Tag: calculation

Daylight diagram

Posted by – February 4, 2010

I tried to find a diagram with the distribution of daylight over the course of a year in Helsinki but couldn’t, so I made my own. Shockingly, my little Python script worked the first time I ran it:


Syllable counts

Posted by – November 25, 2009

I learnt on Wikipedia that the intro to Whipping Post is in 11/4 time. 11/4, what the hell? Eventually I figured out how that goes, and also noticed that Finnish is no good for counts that go above 10. Till then most numbers have natural one-syllable abbreviations, but 11 doesn’t. Its unabbreviated form has 4 syllables, one more than in English. Hmm. Long story short, I made a graph of the syllable counts of the counting numbers up to 100 in 9 languages (thanks to Zet@#aspekti for many of them):

(click to see large version)

Some observations:

  • French is most compact, except in the 80-100 range where English (which is quite consistent overall) is best
  • Finnish really is verbose
  • Northern Sámi is most boring
  • Estonian is quite interesting
  • Everybody counts in base 10
  • 3-4 syllables is a sweet spot
  • Graphs with too many lines in them are difficult to read

Btw, a good solution to the Finnish problem: go hexadecimal. Yks kaks kol nel viis kuu see kaa yy aa bee cee dee ee äf.

edit: oh, and code to languages:

Suomi = Finnish
Français = French
Svenska = Swedish
Eesti = Estonian
Davvisámengiella = Northern Sámi, spoken in Lapland
Magyar = Hungarian
Afsoomaali = Somali
Komi = Komi, a Uralic language

Aspects of pizza value

Posted by – July 24, 2009

The paper today had a look into the cost of family-sized pizzas in Helsinki. The story found that family-sized pizzas are a rip because the cost per area was greater than in the normal ones. Whoa! Though I wonder why they didn’t weigh the pizzas.

It occurred to me that the reporter had made the assumption that pizzas grow proportionally, ie. that the crust is as much bigger in a big pizza as the radius. I don’t think this is true – the crust is closer to being constant in width. If this is so, the topping part of the pizza grows quadratically while the crust grows constantly, so some of the extra value of the big pizzas is being overlooked in the newspaper story: with r the radius of the pizza and c the width of the crust, the area of the crust is

pi*r2 – pi*(r-c)2 = pi*(r2 – r2 + 2*c*r – c2) = pi*2*c*r – pi*c2 = A*r + B

where A and B are constants. How significant is this oversight? Pretty significant:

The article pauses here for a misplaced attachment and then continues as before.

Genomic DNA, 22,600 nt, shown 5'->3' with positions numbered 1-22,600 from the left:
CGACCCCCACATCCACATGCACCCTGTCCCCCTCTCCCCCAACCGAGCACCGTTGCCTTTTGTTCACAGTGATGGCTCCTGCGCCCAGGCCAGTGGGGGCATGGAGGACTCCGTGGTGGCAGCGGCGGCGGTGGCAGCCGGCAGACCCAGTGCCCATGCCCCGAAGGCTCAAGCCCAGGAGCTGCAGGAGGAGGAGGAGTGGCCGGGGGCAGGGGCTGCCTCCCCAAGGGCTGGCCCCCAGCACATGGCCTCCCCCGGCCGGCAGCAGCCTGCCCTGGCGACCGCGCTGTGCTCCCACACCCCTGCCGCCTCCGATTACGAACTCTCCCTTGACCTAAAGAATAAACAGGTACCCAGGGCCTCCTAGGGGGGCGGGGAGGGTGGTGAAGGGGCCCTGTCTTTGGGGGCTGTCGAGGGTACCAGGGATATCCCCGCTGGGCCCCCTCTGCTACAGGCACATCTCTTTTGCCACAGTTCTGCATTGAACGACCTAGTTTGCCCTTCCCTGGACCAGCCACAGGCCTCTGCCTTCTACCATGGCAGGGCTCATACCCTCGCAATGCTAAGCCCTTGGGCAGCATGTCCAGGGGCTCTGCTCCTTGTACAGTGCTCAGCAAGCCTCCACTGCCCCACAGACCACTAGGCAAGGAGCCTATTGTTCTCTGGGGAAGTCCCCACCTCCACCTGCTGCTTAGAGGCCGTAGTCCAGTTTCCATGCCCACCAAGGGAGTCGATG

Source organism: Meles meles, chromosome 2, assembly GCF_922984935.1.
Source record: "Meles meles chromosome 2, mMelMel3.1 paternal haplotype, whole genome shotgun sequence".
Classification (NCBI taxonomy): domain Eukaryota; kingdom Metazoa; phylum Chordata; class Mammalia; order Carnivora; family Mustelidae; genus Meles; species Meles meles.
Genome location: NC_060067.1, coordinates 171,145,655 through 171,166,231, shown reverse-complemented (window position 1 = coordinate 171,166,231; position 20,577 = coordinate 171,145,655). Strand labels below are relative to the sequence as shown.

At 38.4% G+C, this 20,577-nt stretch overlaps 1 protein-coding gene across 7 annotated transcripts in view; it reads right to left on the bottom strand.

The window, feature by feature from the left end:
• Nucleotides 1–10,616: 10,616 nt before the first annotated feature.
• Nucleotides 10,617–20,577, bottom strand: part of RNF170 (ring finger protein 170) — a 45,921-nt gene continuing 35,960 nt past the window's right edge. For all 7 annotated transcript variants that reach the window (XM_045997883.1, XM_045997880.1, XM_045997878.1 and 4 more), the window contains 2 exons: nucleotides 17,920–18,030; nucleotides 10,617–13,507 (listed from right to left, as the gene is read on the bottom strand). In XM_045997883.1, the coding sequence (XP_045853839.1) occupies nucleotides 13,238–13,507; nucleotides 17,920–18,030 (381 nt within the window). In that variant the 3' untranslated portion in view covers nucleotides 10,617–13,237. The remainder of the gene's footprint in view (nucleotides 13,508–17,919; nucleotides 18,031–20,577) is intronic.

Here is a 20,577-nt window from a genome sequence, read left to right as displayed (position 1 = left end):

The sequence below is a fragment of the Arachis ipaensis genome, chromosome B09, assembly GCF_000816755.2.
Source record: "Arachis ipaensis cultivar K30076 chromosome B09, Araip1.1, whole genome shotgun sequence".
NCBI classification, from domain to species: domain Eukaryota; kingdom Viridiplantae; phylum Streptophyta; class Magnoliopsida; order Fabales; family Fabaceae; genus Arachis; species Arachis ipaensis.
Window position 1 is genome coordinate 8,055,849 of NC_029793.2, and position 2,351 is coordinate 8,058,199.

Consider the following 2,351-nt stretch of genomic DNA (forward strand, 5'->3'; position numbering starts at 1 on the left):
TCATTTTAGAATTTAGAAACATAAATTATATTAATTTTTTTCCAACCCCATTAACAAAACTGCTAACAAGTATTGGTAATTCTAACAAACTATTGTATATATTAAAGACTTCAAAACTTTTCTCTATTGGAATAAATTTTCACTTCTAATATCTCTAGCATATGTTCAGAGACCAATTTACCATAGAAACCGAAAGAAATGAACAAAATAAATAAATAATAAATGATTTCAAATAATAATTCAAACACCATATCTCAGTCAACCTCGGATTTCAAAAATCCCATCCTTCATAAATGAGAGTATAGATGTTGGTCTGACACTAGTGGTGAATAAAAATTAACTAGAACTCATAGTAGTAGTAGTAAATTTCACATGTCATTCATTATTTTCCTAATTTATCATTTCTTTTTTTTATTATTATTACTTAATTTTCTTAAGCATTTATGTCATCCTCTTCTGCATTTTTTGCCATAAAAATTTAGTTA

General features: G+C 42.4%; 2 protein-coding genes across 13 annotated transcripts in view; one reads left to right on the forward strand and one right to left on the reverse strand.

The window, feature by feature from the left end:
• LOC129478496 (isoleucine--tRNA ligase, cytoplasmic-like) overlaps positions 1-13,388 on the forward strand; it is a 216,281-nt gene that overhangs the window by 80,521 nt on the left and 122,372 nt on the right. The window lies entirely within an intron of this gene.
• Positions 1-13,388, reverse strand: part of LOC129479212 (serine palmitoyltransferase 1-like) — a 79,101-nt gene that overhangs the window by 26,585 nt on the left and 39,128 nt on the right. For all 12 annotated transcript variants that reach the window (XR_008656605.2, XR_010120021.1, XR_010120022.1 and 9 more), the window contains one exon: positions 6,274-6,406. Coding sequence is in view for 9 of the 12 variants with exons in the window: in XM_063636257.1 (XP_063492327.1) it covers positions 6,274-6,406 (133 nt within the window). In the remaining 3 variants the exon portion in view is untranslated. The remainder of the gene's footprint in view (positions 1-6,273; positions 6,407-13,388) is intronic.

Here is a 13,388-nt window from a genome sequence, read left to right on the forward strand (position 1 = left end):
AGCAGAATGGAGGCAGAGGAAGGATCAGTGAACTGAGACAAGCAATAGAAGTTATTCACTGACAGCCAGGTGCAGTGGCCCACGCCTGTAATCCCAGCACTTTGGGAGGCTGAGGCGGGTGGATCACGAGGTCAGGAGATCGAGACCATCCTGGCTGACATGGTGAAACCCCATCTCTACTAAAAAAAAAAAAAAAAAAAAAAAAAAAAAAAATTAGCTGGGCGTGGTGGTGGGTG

Here the dark blue line is pizza surface area, magenta is topping surface area, and yellow is crust surface area (left scale, cm2). Turquoise is the ratio of topping to pizza (right scale, from 0 to 1). The x-axis represents diameter of pizza in cm. A crust width of 2 cm is presumed throughout. Over the pertinent range, 30 to 40 cm in diameter we go from 75% topping to 80% topping. The marginal topping ratio (the topping ratio of just this extra bit of pizza) of this growth is a whopping 89%! Too bad they don’t sell marginal pizza. Also, I actually rather like the crust.


The prime-finding spiral

Posted by – November 18, 2008

The programming problems on Project Euler are almost always fun to do, but the mathematics behind the (early) ones have mostly been unsurprising. But this was something I hadn’t heard about: if you arrange the natural numbers in a counterclockwise square spiral and look at the diagonals like this

you notice that
1) the odd squares are on the lower right diagonal (easily proved and not so shocking)
2) 8 of the 13 numbers (~62%) on the diagonals in this 7×7 square are primes.

If you keep extending the spiral you find that primes end up on the diagonals surprisingly often. The programming task was to find what size the spiral has to be for the proportion of primes on the diagonals to be less than 10%. The suprisingly large answer: 26241×26241, by which point the numbers in question are obviously already quite big.

And of course if one discounted the lower right diagonal there’d be way more primes yet.

edit: apparently this is called the Ulam spiral.